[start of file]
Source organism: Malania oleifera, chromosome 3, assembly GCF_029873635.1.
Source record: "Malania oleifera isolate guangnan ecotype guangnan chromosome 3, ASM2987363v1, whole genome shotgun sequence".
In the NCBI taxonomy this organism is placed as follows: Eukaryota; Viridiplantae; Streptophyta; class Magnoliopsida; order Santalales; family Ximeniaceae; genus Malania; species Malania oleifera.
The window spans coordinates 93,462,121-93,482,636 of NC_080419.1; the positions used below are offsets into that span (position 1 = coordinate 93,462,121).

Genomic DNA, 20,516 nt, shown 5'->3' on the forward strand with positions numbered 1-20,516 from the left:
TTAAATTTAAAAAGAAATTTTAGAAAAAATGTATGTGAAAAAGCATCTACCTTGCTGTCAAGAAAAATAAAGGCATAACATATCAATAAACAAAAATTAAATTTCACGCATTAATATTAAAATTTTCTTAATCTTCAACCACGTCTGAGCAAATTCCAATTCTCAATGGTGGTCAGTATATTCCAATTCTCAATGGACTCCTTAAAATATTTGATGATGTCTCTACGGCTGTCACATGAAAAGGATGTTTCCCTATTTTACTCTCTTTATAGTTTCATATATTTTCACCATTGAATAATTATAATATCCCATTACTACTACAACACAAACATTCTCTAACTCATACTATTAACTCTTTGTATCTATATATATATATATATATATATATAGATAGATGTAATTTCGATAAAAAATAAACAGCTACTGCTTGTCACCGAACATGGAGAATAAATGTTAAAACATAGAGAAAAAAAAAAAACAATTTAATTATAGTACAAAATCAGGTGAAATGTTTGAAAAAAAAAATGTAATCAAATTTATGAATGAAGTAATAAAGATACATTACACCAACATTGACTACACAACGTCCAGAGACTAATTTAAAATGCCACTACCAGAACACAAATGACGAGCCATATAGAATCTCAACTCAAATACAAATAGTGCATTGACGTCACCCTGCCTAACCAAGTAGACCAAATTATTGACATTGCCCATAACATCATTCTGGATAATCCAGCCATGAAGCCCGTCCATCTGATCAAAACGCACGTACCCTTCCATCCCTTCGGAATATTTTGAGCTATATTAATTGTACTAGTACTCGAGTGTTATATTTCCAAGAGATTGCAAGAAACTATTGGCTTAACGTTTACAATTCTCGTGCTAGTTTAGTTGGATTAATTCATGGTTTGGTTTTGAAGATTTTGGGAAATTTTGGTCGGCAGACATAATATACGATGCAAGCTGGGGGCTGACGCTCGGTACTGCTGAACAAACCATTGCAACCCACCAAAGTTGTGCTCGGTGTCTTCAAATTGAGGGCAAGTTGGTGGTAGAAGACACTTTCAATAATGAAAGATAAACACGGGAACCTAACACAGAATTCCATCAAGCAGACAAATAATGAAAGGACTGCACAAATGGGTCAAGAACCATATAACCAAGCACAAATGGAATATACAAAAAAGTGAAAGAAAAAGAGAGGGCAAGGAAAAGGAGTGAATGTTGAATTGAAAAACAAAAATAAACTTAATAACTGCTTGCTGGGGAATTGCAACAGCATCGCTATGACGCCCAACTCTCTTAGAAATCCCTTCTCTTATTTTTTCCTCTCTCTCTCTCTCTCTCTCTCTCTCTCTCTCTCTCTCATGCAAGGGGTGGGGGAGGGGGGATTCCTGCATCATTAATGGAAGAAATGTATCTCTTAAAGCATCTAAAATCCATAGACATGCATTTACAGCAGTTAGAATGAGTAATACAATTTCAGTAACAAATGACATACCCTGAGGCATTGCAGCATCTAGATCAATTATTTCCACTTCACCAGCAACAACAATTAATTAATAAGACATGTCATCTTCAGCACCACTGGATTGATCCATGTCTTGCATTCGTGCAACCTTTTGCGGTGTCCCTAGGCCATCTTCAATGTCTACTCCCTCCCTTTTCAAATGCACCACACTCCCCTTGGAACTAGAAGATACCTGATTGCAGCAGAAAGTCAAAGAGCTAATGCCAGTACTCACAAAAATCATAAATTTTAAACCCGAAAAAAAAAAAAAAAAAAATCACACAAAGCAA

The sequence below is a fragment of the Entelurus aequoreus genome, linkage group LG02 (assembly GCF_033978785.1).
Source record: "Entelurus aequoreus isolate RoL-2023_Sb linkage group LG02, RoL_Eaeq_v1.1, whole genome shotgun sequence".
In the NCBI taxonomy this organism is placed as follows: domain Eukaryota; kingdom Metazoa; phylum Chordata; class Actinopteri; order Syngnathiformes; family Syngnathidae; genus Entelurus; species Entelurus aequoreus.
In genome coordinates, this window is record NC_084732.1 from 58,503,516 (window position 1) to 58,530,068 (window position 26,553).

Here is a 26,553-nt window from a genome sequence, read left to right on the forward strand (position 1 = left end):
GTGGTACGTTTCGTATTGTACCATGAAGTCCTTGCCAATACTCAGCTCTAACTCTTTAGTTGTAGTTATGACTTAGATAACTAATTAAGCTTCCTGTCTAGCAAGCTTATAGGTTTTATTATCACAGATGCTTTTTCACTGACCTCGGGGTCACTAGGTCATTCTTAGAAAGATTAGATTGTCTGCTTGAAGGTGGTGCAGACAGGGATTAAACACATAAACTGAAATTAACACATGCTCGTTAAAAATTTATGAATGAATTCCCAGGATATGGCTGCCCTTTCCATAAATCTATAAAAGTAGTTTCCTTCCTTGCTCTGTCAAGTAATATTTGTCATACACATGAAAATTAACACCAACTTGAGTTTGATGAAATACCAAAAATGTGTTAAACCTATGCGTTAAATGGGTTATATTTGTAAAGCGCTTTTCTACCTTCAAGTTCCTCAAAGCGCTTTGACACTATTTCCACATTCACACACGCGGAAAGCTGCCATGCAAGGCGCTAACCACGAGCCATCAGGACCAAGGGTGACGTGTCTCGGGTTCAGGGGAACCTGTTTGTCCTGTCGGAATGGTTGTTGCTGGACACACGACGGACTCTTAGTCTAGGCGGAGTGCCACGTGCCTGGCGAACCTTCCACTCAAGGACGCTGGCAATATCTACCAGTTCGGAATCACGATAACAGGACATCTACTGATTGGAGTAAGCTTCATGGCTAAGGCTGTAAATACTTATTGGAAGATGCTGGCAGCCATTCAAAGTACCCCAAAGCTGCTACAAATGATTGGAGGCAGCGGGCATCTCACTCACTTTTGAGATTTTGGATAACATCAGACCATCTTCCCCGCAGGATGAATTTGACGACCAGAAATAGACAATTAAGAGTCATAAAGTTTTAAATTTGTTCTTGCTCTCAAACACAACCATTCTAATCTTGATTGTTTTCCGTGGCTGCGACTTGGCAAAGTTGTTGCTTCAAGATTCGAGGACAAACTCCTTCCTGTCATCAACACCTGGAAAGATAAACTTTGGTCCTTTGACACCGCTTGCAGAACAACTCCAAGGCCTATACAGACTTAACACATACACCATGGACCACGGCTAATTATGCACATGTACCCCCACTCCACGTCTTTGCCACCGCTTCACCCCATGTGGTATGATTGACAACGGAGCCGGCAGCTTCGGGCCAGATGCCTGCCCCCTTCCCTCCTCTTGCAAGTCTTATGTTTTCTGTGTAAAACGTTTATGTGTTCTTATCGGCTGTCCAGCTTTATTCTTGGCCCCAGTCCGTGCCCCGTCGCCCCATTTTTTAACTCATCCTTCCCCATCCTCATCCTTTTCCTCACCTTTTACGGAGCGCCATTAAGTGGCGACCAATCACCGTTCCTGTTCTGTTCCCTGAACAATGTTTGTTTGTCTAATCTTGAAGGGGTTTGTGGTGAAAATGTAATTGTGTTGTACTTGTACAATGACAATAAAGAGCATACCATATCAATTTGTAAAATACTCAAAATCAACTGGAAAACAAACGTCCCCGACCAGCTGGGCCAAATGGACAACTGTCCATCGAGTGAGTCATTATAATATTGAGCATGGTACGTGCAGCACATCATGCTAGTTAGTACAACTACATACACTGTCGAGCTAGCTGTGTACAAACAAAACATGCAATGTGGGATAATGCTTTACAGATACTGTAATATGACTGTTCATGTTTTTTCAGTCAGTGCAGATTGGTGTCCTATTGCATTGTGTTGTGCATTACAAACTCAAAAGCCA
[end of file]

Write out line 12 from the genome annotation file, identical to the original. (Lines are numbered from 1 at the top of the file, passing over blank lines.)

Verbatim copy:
GTGGTACGTTTCGTATTGTACCATGAAGTCCTTGCCAATACTCAGCTCTAACTCTTTAGTTGTAGTTATGACTTAGATAACTAATTAAGCTTCCTGTCTAGCAAGCTTATAGGTTTTATTATCACAGATGCTTTTTCACTGACCTCGGGGTCACTAGGTCATTCTTAGAAAGATTAGATTGTCTGCTTGAAGGTGGTGCAGACAGGGATTAAACACATAAACTGAAATTAACACATGCTCGTTAAAAATTTATGAATGAATTCCCAGGATATGGCTGCCCTTTCCATAAATCTATAAAAGTAGTTTCCTTCCTTGCTCTGTCAAGTAATATTTGTCATACACATGAAAATTAACACCAACTTGAGTTTGATGAAATACCAAAAATGTGTTAAACCTATGCGTTAAATGGGTTATATTTGTAAAGCGCTTTTCTACCTTCAAGTTCCTCAAAGCGCTTTGACACTATTTCCACATTCACACACGCGGAAAGCTGCCATGCAAGGCGCTAACCACGAGCCATCAGGACCAAGGGTGACGTGTCTCGGGTTCAGGGGAACCTGTTTGTCCTGTCGGAATGGTTGTTGCTGGACACACGACGGACTCTTAGTCTAGGCGGAGTGCCACGTGCCTGGCGAACCTTCCACTCAAGGACGCTGGCAATATCTACCAGTTCGGAATCACGATAACAGGACATCTACTGATTGGAGTAAGCTTCATGGCTAAGGCTGTAAATACTTATTGGAAGATGCTGGCAGCCATTCAAAGTACCCCAAAGCTGCTACAAATGATTGGAGGCAGCGGGCATCTCACTCACTTTTGAGATTTTGGATAACATCAGACCATCTTCCCCGCAGGATGAATTTGACGACCAGAAATAGACAATTAAGAGTCATAAAGTTTTAAATTTGTTCTTGCTCTCAAACACAACCATTCTAATCTTGATTGTTTTCCGTGGCTGCGACTTGGCAAAGTTGTTGCTTCAAGATTCGAGGACAAACTCCTTCCTGTCATCAACACCTGGAAAGATAAACTTTGGTCCTTTGACACCGCTTGCAGAACAACTCCAAGGCCTATACAGACTTAACACATACACCATGGACCACGGCTAATTATGCACATGTACCCCCACTCCACGTCTTTGCCACCGCTTCACCCCATGTGGTATGATTGACAACGGAGCCGGCAGCTTCGGGCCAGATGCCTGCCCCCTTCCCTCCTCTTGCAAGTCTTATGTTTTCTGTGTAAAACGTTTATGTGTTCTTATCGGCTGTCCAGCTTTATTCTTGGCCCCAGTCCGTGCCCCGTCGCCCCATTTTTTAACTCATCCTTCCCCATCCTCATCCTTTTCCTCACCTTTTACGGAGCGCCATTAAGTGGCGACCAATCACCGTTCCTGTTCTGTTCCCTGAACAATGTTTGTTTGTCTAATCTTGAAGGGGTTTGTGGTGAAAATGTAATTGTGTTGTACTTGTACAATGACAATAAAGAGCATACCATATCAATTTGTAAAATACTCAAAATCAACTGGAAAACAAACGTCCCCGACCAGCTGGGCCAAATGGACAACTGTCCATCGAGTGAGTCATTATAATATTGAGCATGGTACGTGCAGCACATCATGCTAGTTAGTACAACTACATACACTGTCGAGCTAGCTGTGTACAAACAAAACATGCAATGTGGGATAATGCTTTACAGATACTGTAATATGACTGTTCATGTTTTTTCAGTCAGTGCAGATTGGTGTCCTATTGCATTGTGTTGTGCATTACAAACTCAAAAGCCA